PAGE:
Although we lost America’s ultimate guitar genius Les Paul on August 12, 2009, his music legacy will live on and be loved as long as humans walk the Earth. This Saturday, June 9, would have been Paul’s ninety-seventh birthday.
In case the Gibson guitar models that bear his name aren’t tribute enough, here’s a list of 10 of Lester’s coolest classic musical contributions, all of which illustrate his passion for innovation:
• “How High The Moon”: In 1951 Les Paul & Mary Ford’s version of this jazz standard spent nine weeks at number one and 25 weeks on the pop charts. It was the first absolute smash pop single to feature multi-tracking, giving the performance a distinctive textured sheen that was in no small part responsible for the attention it won from radio listeners. Not only is Paul’s guitar layered to shimmering beauty; he gave the same treatment to Ford’s vocal performance, making the single a little piece of sonic nirvana.
• “Caravan”: The great jazz composer Juan Tizol penned this number which Duke Ellington made famous with his 1937 recording. Paul version, which appeared on his early ’50s instrumental album The New Sound, featured his tape manipulation. Paul sped up the lead guitar track, creating a high-pitched chirpy tone that’s the six-string equivalent of Ross Bagdasarian’s famed cartoon chipmunks. Later he’d re-cut the tune with another legendary Gibson player: Chet Atkins.
• “The World Is Waiting For the Sunrise”: Paul met country and western singer Colleen Summers in 1945, and by the time they were married in ’49 she’d adopted her famous stage name. Their 1951 version of this song, written in 1918 by Canadians Gene Lockhart and Ernest Seitz, sold a million copies and was among their first recordings to feature Ford harmonizing with herself thanks to Paul’s multi-tracked vocal recordings.
• “I’m Sitting On Top of the World”: Not to be confused with the blues songs by Howlin’ Wolf or the Mississippi Sheiks, Paul and Ford’s 1953 performance of this Vaudeville-era number was a gold record that once again featured Paul’s multi-tracking. But this time he upped the ante by using a variety of guitars — including an acoustic— and tones, plus playing an absolutely ripping high-speed lead that he put over the top by speeding it up on tape even faster. The delirium of Paul’s playing contrasted with the warm stability of Ford’s vocal performance made this single another big winner and displayed Paul’s conceptual strength.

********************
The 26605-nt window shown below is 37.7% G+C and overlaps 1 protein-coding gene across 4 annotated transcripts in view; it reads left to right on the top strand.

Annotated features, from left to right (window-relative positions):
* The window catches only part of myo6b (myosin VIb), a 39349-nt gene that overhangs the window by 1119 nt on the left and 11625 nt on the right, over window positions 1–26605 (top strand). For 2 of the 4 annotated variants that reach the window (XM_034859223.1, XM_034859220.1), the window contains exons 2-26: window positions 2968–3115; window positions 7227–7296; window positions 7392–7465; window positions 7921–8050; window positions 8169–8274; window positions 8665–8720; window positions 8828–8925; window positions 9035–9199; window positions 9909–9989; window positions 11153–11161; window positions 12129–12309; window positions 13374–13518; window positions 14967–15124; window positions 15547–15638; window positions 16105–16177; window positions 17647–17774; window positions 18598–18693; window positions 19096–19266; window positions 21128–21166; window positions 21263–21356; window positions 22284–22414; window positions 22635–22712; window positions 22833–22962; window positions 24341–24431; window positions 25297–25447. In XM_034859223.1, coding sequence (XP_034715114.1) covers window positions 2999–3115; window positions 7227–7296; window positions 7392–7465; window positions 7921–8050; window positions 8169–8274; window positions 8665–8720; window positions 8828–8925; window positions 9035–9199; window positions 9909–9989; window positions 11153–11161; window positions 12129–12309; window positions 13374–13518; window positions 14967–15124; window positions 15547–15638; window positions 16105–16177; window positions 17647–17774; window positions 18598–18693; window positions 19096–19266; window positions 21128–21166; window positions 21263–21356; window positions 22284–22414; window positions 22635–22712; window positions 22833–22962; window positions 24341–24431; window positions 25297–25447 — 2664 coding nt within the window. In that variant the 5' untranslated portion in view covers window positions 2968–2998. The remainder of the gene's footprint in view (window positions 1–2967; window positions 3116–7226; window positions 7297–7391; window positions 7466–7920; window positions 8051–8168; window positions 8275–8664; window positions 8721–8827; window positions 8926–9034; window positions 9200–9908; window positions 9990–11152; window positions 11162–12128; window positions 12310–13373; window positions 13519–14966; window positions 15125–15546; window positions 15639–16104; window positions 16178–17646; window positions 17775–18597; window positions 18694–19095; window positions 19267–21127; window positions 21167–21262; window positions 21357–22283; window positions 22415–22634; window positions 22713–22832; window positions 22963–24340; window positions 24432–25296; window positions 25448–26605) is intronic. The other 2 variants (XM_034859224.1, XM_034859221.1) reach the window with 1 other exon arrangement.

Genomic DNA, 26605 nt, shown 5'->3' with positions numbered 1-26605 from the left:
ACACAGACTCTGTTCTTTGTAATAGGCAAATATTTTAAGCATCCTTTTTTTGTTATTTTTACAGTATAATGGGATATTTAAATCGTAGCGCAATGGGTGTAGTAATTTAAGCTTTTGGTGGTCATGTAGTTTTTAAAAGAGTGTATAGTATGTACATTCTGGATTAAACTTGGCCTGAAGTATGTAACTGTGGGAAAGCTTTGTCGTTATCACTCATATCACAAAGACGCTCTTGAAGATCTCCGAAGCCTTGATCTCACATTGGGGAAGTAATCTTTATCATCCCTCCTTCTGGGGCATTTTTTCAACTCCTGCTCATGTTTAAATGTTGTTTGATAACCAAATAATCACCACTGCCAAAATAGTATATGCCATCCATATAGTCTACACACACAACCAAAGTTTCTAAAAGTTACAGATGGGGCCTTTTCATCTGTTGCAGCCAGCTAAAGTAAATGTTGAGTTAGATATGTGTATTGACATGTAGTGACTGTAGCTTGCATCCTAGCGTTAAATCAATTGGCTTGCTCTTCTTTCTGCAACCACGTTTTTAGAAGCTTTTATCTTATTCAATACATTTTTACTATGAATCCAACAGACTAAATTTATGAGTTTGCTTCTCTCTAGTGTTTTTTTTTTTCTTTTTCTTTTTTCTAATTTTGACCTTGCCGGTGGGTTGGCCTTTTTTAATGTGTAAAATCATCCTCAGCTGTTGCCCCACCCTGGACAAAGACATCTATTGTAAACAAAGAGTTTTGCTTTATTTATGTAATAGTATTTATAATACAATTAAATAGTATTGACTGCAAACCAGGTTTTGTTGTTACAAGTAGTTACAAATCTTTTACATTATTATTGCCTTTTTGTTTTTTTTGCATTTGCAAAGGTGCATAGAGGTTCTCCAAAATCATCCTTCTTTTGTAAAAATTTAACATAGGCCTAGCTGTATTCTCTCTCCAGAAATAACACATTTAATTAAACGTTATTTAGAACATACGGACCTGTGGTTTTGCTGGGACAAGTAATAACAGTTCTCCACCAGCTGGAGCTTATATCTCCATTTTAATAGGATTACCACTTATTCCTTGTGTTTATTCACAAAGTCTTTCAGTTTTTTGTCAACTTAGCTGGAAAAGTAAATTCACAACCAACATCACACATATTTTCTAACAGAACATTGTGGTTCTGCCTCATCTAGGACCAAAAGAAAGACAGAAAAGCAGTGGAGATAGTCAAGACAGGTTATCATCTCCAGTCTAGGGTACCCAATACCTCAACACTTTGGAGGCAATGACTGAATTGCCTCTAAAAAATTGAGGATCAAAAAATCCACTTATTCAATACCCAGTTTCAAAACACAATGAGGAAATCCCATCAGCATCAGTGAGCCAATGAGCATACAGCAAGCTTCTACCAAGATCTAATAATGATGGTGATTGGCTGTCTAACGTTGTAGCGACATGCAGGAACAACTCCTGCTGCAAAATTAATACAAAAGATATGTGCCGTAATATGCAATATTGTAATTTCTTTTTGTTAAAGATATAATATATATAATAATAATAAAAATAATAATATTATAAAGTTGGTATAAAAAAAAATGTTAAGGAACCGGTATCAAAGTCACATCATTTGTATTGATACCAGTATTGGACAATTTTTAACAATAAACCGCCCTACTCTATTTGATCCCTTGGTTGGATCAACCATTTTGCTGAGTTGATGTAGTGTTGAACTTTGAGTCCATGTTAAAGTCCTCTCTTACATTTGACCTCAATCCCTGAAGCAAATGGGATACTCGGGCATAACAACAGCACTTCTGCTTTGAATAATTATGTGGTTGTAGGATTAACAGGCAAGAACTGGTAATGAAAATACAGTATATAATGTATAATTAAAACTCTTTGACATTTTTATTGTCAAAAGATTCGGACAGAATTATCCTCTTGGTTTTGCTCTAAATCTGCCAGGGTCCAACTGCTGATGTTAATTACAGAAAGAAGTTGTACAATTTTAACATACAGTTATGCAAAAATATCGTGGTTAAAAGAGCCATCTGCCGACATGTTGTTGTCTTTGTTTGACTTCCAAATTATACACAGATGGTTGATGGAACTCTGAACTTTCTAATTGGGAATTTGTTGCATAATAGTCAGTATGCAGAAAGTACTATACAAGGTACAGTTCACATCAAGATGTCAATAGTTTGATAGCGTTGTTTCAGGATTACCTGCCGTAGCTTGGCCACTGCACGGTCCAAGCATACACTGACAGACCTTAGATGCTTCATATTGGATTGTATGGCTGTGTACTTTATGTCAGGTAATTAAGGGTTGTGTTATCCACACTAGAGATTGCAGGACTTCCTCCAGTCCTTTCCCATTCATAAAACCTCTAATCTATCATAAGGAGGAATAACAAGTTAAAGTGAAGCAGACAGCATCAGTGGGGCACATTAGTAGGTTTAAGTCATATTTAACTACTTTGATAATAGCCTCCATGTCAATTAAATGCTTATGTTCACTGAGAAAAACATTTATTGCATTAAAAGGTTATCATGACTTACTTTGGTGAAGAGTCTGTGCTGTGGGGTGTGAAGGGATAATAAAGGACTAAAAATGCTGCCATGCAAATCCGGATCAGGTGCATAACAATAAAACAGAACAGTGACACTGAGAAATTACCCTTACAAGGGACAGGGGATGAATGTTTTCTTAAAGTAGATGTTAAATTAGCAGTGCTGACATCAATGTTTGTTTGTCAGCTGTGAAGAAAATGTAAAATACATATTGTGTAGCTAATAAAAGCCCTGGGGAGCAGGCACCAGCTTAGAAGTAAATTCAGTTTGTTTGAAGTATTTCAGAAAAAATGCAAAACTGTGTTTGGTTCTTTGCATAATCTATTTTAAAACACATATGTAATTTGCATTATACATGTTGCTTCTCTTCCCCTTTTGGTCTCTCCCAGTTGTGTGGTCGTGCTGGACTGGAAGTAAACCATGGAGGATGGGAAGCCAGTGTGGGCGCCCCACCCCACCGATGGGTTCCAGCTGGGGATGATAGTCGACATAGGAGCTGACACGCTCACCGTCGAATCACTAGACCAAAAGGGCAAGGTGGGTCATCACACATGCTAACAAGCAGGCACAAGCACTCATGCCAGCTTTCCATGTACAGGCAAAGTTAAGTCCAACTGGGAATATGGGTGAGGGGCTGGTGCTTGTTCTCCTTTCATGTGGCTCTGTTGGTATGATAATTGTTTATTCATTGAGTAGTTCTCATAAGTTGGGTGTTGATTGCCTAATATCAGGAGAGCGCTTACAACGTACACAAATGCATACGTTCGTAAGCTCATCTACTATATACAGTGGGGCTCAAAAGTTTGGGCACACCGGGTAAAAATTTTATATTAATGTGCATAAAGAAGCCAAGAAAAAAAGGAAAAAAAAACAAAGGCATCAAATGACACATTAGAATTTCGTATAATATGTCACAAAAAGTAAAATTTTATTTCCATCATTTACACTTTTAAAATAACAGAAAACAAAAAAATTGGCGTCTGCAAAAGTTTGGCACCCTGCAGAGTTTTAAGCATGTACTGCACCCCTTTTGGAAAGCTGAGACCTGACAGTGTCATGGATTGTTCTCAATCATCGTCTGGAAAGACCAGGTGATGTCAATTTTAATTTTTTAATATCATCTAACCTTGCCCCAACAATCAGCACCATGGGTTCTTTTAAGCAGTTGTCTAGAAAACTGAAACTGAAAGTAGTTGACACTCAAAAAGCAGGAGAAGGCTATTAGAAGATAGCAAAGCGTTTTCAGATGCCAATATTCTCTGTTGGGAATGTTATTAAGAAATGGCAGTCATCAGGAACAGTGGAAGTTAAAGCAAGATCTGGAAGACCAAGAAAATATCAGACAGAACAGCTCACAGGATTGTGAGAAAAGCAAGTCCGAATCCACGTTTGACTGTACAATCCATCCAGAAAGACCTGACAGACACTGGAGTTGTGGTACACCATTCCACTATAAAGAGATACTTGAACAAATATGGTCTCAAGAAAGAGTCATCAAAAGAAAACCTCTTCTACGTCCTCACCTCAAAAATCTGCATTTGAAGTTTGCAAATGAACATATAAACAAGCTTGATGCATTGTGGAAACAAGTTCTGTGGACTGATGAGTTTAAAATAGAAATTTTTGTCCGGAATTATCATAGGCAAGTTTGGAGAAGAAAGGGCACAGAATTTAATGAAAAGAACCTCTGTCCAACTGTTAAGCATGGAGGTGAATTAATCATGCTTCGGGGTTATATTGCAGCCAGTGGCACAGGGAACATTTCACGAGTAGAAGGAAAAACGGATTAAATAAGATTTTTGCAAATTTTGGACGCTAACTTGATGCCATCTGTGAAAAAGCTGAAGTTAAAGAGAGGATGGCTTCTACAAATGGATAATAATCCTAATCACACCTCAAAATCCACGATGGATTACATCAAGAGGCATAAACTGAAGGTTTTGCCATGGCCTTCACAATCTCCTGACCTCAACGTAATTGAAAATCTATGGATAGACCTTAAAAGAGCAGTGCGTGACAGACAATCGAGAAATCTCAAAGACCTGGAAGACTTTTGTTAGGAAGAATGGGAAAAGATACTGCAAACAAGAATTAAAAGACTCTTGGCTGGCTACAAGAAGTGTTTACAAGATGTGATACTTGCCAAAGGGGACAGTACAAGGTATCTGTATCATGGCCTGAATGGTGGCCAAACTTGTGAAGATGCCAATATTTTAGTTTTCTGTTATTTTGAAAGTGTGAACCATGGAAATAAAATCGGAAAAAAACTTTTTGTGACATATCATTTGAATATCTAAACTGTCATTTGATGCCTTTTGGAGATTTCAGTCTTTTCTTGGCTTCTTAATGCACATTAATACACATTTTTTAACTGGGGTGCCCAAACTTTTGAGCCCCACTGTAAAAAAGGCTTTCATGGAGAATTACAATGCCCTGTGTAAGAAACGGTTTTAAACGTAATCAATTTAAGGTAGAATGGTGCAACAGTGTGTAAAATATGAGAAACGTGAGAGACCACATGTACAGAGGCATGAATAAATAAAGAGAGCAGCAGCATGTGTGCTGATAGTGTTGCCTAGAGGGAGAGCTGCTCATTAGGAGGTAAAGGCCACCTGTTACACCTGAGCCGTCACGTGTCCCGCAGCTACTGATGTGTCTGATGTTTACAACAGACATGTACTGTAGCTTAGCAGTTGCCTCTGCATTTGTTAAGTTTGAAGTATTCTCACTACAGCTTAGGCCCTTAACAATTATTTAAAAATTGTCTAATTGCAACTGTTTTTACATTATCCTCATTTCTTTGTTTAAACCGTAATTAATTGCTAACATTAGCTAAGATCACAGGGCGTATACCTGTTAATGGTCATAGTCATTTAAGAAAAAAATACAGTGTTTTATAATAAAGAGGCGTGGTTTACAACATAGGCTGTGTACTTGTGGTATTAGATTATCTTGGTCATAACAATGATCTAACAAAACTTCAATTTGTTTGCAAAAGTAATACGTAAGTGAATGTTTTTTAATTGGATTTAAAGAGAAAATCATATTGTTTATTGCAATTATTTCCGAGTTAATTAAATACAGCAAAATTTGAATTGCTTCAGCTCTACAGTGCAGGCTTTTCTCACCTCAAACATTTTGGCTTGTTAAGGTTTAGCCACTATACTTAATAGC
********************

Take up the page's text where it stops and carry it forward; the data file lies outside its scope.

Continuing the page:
• “Bye Bye Blues”: Paul was never much of a composer or songwriter, but his interpretive genius ricochets throughout this recording from 1952’s Bye Bye Blues album, and the song become one of 1953’s biggest singles. The guitar playing is a direct descending of Paul’s days in Fred Waring’s Pennsylvanians as well as his country roots. His chord are dead-on big band flat-four, and his first clean toned, unvarnished solo break exhibits the devotion to the vocalist’s melody that’s echoed in so much classic country six-string work.
• “Vaya Con Dios”: One of the most romantic love song recordings ever rendered, Les and Mary’s 1953 number one hit is absolutely gorgeous. Once again, it uses multi-tracking — to soften Ford’s voice into a warm teardrop — and Paul’s playing constitutes his most lyrically supportive performance, while at the same time utilizing overtones, jazz chords, melodic departures and a smooth melody line that all illustrate his brilliant musicianship.
• “It’s Been a Long, Long Time”: Paul’s earlier work as a sideman is often overlooked, but his brilliant performance on Bing Crosby’s 1945 number one hit is perfect. Backed by Paul’s trio, Crosby croons along as the guitar weaves supportive countermelodies beneath. Crosby was so smitten with Paul as a musician and friend that he bankrolled Paul’s early experiments with multi-tracking, making him an important player in the history of recording.
• “Rumors Are Flying”: Paul’s trio backed several other notable acts of the ’40s, including the harmony singing Andrews Sisters. Even with this single’s pedantic approach, Paul shines through, playing both bass and tenor lines on guitar before stepping up to the plate for a solo that stretches the song’s main melody in all kinds of jazz-inflected directions.
• “Blues”: Paul was called in as the last-minute replacement of guitarist Oscar Moore at 1944’s historic Jazz At the Philharmonic concert, where his duel with pianist Nat “King” Cole on the tune “Blues” was a highlight. The recording captures Paul’s virtuosity and humor. He comps like Freddie Greene, then jumps into his solo with typical humor and grace, weaving together a bed of melodies and musical asides that crown the tune — and that’s before he and Cole go at it. Their absolute crescendo outshines the other killer jazzmen on stage, who include trombonist J.J. Johnson and saxist Illinois Jacquet.
• “Lover When You’re Near Me”: Paul debuted his multi-tracking technique on this 1948 instrumental single featuring eight guitars, some played at what he called “half-speed” so they’d sound like musical meteorites when he recorded them at full speed for the master version. The tune was the realization of more than a decade of working to perfect his multi-tracking concept.